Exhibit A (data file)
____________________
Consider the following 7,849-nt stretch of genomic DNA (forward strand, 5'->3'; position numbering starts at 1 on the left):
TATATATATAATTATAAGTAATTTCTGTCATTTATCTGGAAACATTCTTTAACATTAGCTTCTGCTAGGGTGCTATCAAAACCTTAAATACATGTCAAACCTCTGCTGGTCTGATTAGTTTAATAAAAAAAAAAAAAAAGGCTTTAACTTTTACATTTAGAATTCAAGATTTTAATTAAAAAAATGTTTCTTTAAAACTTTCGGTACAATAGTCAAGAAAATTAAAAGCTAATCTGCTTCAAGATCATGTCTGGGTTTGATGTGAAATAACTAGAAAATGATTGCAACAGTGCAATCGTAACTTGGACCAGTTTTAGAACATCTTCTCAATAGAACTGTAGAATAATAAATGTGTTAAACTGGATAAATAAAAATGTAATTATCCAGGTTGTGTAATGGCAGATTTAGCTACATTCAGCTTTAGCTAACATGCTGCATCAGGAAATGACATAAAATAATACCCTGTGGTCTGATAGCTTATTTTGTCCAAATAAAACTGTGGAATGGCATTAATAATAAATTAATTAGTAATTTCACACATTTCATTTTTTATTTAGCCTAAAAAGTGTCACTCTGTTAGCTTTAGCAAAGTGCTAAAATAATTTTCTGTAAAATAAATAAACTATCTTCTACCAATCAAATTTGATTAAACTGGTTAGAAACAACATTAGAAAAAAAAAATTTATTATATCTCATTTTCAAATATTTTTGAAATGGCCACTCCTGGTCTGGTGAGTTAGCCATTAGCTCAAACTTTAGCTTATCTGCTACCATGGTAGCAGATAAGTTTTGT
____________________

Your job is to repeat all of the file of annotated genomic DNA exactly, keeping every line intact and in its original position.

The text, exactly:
Consider the following 7,849-nt stretch of genomic DNA (forward strand, 5'->3'; position numbering starts at 1 on the left):
TATATATATAATTATAAGTAATTTCTGTCATTTATCTGGAAACATTCTTTAACATTAGCTTCTGCTAGGGTGCTATCAAAACCTTAAATACATGTCAAACCTCTGCTGGTCTGATTAGTTTAATAAAAAAAAAAAAAAAGGCTTTAACTTTTACATTTAGAATTCAAGATTTTAATTAAAAAAATGTTTCTTTAAAACTTTCGGTACAATAGTCAAGAAAATTAAAAGCTAATCTGCTTCAAGATCATGTCTGGGTTTGATGTGAAATAACTAGAAAATGATTGCAACAGTGCAATCGTAACTTGGACCAGTTTTAGAACATCTTCTCAATAGAACTGTAGAATAATAAATGTGTTAAACTGGATAAATAAAAATGTAATTATCCAGGTTGTGTAATGGCAGATTTAGCTACATTCAGCTTTAGCTAACATGCTGCATCAGGAAATGACATAAAATAATACCCTGTGGTCTGATAGCTTATTTTGTCCAAATAAAACTGTGGAATGGCATTAATAATAAATTAATTAGTAATTTCACACATTTCATTTTTTATTTAGCCTAAAAAGTGTCACTCTGTTAGCTTTAGCAAAGTGCTAAAATAATTTTCTGTAAAATAAATAAACTATCTTCTACCAATCAAATTTGATTAAACTGGTTAGAAACAACATTAGAAAAAAAAAATTTATTATATCTCATTTTCAAATATTTTTGAAATGGCCACTCCTGGTCTGGTGAGTTAGCCATTAGCTCAAACTTTAGCTTATCTGCTACCATGGTAGCAGATAAGTTTTGT